Civil servants have talent to pull off Brexit for farmers - new CLA chief Sarah Hendry

Rural communities can rest assured that 'talented' and 'dedicated' civil servants are working to make the best of Brexit for countryside interests, the new director general of the Country Land and Business Association (CLA) said.

Sarah Hendry, pictured left alongside Thorpe Trees owner Caroline Taylor, during a recent visit to Yorkshire in her new role as director general of the Country Land and Business Association.
Sarah Hendry, pictured left alongside Thorpe Trees owner Caroline Taylor, during a recent visit to Yorkshire in her new role as director general of the Country Land and Business Association.

Sarah Hendry took over the top job at the rural lobby group last month after more than 25 years working in government, including 12 years as a director at the Department for Environment, Food and Rural Affairs (Defra).

Speaking exclusively to Country Week, she admitted there was a “mystique” about Whitehall policy-making amongst the general electorate but that Defra is well-resourced to deliver agricultural policy as decision-making powers are repatriated.

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“There is a bit of mystique about working in government and some of the processes by which decisions are made can seem pretty remote,” Ms Hendry said. “I always felt it was important as a civil servant to come out and meet people and try to demystify how you do your work.”

As reported in The Yorkshire Post, a recent parliamentary Public Accounts Committee report accused Defra of doing too little to help food and farming businesses prepare for Brexit, conclusions that were quickly rejected by the department.

The committee also suggested Defra faced a challenge to get the right staff with the right skills in place to support its work in preparing for Brexit.

Asked about Defra’s capability to deliver effective and progressive farm policy post-Brexit, Ms Hendry said: “There is a very great group of talented and dedicated people working on it.

“It is an unprecedented situation and the amount of work they have to do in a relatively short period of time is enormous, but what has been stressed, and Michael Gove did so recently at the Oxford Farming Conference... he said that he was impressed by the expertise and hard work that civil servants are doing. If you have a Secretary of State saying that, then I think that is a pretty good indication.”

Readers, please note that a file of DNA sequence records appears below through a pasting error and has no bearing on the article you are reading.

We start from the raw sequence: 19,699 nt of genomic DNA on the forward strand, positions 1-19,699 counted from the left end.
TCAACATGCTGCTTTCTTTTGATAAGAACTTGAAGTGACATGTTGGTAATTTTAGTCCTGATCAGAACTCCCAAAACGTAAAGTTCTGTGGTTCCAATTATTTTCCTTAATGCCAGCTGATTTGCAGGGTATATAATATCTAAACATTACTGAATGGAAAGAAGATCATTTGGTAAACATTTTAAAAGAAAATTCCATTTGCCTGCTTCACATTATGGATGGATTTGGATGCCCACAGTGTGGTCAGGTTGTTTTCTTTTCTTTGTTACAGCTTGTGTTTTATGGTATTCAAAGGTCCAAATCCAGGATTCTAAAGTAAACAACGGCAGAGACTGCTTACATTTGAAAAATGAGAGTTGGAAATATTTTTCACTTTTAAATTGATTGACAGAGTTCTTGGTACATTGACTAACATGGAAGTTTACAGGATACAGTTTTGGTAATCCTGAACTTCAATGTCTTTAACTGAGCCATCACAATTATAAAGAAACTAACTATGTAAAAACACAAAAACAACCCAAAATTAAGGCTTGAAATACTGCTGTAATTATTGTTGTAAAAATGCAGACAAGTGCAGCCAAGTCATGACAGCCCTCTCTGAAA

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Ms Hendry said it was “inevitable” that people outside of government would be critical of Whitehall.

“If you have a business and that is hugely important to you, you are always going to be concerned that whoever is making decisions isn’t making the right decisions.”

In her new role, Ms Hendry now represents rural businesses and land owners. The CLA has 30,000 members across England and Wales and she sees the organisation as being well-placed to challenge the Government to make sure rural interests are firmly on the agenda.

“We are here to support and root for our members,” she said.

“The CLA can play a role on their behalf and represent their concerns to governments and that was something I saw when I was in government, the way the CLA operated. It was really good at getting into the policy detail and coming forward with constructive, well-thought through options for the decisions that the Government was making.”

She suggested that the Government’s adoption of a proposed Environmental Land Management Scheme that will reward farmers for delivering public goods was one such example after the idea was championed by the CLA.

Hinting as to what she had learned about effective lobbying, she said: “It is not just about having an idea but being able to help civil servants by operationalising how an idea would work on the ground.”

Such constructive input into the decision making processes within the corridors of power will remain crucial as farming and the rural economy enters a new era.

Ms Hendry believes the Government can always get better at ‘rural proofing’ its policies across its wide range of departments.

“I think there are ways in which governments can do it better because it’s not just about any one policy, it’s about making sure a whole range of policies are looked at through the rural lens, and getting that joined up to benefit rural communities is quite demanding.

“I think that can always be done better. I don’t think the Government has quite cracked it yet.

“Our job is to bring a deep expertise to make sure the Government has all the focus it needs to make the right decisions.”

Ms Hendry said she had got a “good insight” into rural Yorkshire’s pride and confidence when she attended board meetings of the York, North Yorkshire and East Riding Enterprise Partnership as a senior Whitehall official.

Having returned to the county to meet CLA members for the first time recently, Ms Hendry added: “Hopefully one of the things I bring to the CLA is a good insight into how government works and how decision making and policy making is done, and I hope we can really use that to the benefit of CLA members.”